What is VWG doing to rectify the problem?
At the moment, the technical details of the fix and the timescales for implementing the fix have been provided to the relevant authorities and are awaiting their approval.
We have agreed a timetable with the relevant authorities that the solution will start to be implemented from early 2016. We are in close liaison with the Department of Transport. The provisional timetable communicated to the KBA and shown to the VCA is as follows:
Volkswagen Group has outlines specific technical measures for affected 1.6 and 2.0 litre EA189 engines. The final technical solution for the 1.2 litre diesel engine will be presented at the end of the month and is expected to comprise of a software update.
Following an intensive examination, there is now clarity regarding the correction of the irregularities for the majority of vehicles affected.
A “flow transformer” will be fitted directly in front of the air mass sensor on the 1.6 litre EA 189 engine. This is a mesh that calms the swirled air flow in front of the air mass sensor and will thus decisively improve the measuring accuracy of the air mass sensor. The air mass sensor determines the current air mass throughput, which is a very important parameter for the engine management for an optimum combustion process. In addition, a software update will be performed on this engine. The time needed for the implementation of the technical measures is expected to be less than one hour.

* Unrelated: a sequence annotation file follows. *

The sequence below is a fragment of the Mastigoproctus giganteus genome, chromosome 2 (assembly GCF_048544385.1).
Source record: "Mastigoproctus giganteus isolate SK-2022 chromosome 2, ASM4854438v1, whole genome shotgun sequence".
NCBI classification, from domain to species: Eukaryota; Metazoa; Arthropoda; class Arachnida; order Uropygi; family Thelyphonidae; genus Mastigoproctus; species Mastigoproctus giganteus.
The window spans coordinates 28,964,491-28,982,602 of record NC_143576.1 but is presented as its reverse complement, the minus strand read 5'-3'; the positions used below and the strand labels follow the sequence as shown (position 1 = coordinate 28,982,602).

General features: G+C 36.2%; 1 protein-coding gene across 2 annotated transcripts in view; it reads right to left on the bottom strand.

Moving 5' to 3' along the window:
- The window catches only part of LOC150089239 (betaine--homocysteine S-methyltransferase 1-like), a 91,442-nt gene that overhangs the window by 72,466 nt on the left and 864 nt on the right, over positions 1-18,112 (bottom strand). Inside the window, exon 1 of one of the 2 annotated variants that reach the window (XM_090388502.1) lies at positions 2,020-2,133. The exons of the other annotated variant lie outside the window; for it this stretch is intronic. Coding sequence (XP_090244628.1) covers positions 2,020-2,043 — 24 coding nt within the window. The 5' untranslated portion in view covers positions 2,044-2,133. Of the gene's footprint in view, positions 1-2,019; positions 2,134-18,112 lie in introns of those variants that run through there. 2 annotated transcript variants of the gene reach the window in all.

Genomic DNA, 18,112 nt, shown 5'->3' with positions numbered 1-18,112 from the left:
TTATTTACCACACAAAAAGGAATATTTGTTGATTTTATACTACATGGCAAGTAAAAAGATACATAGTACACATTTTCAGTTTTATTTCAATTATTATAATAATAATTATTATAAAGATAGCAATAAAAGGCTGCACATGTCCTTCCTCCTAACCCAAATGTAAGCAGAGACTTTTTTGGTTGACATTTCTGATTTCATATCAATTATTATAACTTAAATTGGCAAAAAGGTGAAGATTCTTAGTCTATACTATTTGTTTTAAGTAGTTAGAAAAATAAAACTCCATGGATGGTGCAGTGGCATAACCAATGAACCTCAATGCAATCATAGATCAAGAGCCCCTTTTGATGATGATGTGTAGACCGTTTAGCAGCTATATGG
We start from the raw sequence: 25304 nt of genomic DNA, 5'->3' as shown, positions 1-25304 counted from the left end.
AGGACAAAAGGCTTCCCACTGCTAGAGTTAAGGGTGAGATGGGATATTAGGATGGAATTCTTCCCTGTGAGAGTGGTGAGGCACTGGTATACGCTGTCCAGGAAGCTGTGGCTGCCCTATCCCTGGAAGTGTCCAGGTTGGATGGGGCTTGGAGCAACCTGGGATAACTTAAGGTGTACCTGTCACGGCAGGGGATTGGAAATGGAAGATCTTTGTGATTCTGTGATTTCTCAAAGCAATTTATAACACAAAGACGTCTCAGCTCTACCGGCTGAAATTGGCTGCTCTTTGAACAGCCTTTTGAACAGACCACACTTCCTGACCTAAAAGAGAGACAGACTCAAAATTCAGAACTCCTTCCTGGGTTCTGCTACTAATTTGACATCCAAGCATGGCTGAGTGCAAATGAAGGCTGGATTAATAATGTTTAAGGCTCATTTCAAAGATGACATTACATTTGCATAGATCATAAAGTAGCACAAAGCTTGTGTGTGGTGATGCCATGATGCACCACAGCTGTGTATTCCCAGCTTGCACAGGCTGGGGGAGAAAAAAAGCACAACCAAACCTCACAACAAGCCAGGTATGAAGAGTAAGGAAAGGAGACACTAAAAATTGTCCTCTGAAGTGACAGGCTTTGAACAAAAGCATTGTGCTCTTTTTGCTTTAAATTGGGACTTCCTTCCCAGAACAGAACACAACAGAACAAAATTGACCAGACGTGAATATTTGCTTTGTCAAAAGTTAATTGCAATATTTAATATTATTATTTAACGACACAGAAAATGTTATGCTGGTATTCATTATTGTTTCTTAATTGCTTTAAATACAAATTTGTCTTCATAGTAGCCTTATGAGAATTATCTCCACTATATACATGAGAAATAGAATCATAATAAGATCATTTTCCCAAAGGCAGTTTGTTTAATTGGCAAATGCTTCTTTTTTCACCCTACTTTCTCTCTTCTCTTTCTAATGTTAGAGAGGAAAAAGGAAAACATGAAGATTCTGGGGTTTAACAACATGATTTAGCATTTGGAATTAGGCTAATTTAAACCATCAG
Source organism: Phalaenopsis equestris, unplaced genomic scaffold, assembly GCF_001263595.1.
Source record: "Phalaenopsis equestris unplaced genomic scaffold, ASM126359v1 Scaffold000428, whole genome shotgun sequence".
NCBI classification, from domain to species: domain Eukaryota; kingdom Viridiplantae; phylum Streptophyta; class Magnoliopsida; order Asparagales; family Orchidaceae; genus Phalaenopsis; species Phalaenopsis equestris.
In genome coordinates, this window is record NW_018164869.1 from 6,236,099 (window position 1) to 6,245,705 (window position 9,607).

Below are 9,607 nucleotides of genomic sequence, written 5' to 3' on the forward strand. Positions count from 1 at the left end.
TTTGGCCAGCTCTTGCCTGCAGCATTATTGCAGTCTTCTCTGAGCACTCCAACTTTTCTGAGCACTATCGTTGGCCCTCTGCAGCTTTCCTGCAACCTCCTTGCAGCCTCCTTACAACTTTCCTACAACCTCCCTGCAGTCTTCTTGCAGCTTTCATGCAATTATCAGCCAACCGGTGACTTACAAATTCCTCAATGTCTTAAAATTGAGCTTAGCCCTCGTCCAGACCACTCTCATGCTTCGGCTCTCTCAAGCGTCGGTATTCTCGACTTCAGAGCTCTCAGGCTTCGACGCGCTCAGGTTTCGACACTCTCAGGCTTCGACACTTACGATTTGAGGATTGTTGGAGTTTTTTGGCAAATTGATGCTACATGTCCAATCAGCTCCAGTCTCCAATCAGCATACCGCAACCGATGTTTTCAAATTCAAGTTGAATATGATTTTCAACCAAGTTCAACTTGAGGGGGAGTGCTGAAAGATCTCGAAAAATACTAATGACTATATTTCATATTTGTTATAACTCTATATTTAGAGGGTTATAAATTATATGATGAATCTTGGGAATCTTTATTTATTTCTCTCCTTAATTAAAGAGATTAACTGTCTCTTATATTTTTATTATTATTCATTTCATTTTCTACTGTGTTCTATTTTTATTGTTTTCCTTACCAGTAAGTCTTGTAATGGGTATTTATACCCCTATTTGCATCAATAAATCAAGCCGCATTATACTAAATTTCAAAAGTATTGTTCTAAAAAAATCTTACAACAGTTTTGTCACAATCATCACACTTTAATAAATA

The 2.0 litre engines will get a software update. The pure labour time for this measure will be around half an hour.
The objective for the development of the technical measures is still to achieve the applicable emission targets in each case without any adverse effects on the engine output, fuel consumption and performance. However, as all model variants first have to be measured, the achievement of these targets cannot yet be finally confirmed.
Source: Extract from the VW AG Press Release (25th November, 2015)
Will I be expected to pay for the fix?
The fix itself will be implemented at Volkswagen Group’s expense, the aim is to minimise the inconvenience to you of implementing the technical solution.
Will I be required to have my vehicle fixed?
You will not have to bring your vehicles in to be fixed if you do not want to. Your vehicle has been approved by an independent approval authority, which means it is legally allowed to be driven on the roads. You are not, therefore, breaking the law by driving your car. NOx testing is not part of MOT tests. We also stress that the NOx emissions testing issue does not change the fact that your car remains technically safe and roadworthy. However, we would like the opportunity to rectify the issue with your vehicle and would recommend you accept the fix. We will aim to carry out the fix with as little inconvenience to you as possible and our aim is to minimise any effect on the performance of your car, as a result of the fix.
If I don’t get the fix, will this affect my MOT?